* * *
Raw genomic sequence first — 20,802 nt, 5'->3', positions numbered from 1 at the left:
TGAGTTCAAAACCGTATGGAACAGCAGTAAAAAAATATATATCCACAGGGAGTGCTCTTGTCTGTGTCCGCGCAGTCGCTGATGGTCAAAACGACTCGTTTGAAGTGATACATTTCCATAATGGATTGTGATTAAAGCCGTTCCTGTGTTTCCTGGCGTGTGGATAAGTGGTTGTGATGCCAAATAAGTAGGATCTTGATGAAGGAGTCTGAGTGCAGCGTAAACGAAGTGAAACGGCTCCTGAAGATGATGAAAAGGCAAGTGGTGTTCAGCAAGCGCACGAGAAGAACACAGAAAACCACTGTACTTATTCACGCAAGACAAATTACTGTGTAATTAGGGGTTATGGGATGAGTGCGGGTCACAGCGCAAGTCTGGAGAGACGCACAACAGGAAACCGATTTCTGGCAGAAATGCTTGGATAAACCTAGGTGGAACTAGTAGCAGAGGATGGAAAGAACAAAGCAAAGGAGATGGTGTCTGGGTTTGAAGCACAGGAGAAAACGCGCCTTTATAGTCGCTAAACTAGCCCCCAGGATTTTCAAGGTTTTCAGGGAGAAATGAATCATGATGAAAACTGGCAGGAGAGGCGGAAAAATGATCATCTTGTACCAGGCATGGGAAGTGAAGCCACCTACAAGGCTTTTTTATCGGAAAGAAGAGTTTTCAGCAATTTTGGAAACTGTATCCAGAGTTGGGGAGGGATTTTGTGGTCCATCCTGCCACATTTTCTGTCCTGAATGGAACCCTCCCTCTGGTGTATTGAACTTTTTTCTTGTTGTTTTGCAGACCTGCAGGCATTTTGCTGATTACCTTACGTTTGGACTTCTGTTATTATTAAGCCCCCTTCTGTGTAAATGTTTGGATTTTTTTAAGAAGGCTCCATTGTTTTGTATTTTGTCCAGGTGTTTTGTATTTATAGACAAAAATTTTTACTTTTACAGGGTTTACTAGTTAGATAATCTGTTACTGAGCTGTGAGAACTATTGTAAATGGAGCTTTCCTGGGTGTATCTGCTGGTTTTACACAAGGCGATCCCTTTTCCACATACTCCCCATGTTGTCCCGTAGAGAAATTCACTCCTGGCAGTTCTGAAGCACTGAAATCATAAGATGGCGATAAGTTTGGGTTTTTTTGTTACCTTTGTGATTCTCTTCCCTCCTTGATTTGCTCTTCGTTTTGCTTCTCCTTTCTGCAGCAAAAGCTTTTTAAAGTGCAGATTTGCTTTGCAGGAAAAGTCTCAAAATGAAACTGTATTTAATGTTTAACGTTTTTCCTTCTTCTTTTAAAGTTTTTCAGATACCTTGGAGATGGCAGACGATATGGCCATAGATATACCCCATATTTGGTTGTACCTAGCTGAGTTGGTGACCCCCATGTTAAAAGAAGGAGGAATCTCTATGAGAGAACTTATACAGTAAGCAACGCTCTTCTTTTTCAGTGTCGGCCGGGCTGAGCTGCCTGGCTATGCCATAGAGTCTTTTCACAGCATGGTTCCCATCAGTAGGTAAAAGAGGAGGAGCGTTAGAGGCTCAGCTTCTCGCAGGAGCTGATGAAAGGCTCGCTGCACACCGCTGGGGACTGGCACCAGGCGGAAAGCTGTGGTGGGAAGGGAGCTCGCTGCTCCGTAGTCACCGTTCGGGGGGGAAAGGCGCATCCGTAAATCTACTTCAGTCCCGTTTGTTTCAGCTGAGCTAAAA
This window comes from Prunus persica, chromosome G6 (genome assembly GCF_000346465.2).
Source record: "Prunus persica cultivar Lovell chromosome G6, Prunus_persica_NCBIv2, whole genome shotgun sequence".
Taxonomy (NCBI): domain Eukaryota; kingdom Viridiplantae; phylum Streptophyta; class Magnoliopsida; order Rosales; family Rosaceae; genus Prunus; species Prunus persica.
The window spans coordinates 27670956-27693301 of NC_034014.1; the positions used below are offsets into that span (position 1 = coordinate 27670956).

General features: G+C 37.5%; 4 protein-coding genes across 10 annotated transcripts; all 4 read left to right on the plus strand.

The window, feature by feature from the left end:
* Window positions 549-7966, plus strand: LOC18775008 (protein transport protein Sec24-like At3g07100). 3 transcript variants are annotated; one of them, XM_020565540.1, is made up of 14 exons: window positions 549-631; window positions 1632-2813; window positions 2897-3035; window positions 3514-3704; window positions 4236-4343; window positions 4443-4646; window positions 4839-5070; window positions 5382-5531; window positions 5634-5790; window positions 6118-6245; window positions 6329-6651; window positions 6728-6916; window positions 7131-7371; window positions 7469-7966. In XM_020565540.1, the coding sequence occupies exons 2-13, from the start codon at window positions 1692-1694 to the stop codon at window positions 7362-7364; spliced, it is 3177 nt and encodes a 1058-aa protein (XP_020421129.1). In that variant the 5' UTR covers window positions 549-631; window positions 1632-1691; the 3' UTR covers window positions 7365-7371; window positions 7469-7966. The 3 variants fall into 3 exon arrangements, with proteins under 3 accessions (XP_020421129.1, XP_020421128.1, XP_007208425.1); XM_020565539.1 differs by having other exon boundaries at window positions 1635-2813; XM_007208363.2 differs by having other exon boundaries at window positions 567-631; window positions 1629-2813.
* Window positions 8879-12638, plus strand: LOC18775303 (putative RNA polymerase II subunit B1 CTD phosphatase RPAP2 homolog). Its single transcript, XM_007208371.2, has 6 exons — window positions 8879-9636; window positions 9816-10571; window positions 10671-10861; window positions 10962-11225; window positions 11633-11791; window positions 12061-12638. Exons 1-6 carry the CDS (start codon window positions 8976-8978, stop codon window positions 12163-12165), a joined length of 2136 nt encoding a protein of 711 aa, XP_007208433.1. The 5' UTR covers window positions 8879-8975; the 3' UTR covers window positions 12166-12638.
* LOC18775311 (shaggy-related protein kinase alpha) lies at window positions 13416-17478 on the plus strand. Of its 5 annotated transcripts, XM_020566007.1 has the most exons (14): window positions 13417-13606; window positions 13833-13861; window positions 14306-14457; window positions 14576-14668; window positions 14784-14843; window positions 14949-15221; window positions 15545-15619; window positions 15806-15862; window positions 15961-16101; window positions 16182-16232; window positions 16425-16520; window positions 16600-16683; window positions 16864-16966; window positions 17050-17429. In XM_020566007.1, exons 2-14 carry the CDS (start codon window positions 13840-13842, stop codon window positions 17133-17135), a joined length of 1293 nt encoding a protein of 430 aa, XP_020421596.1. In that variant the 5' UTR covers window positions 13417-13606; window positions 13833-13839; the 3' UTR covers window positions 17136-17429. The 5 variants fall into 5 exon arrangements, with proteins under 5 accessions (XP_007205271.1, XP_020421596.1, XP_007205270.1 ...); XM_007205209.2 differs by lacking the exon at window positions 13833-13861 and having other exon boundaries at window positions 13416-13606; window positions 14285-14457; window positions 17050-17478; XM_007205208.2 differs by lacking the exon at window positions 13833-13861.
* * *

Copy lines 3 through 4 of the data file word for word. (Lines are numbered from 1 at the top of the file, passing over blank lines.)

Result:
This window comes from Prunus persica, chromosome G6 (genome assembly GCF_000346465.2).
Source record: "Prunus persica cultivar Lovell chromosome G6, Prunus_persica_NCBIv2, whole genome shotgun sequence".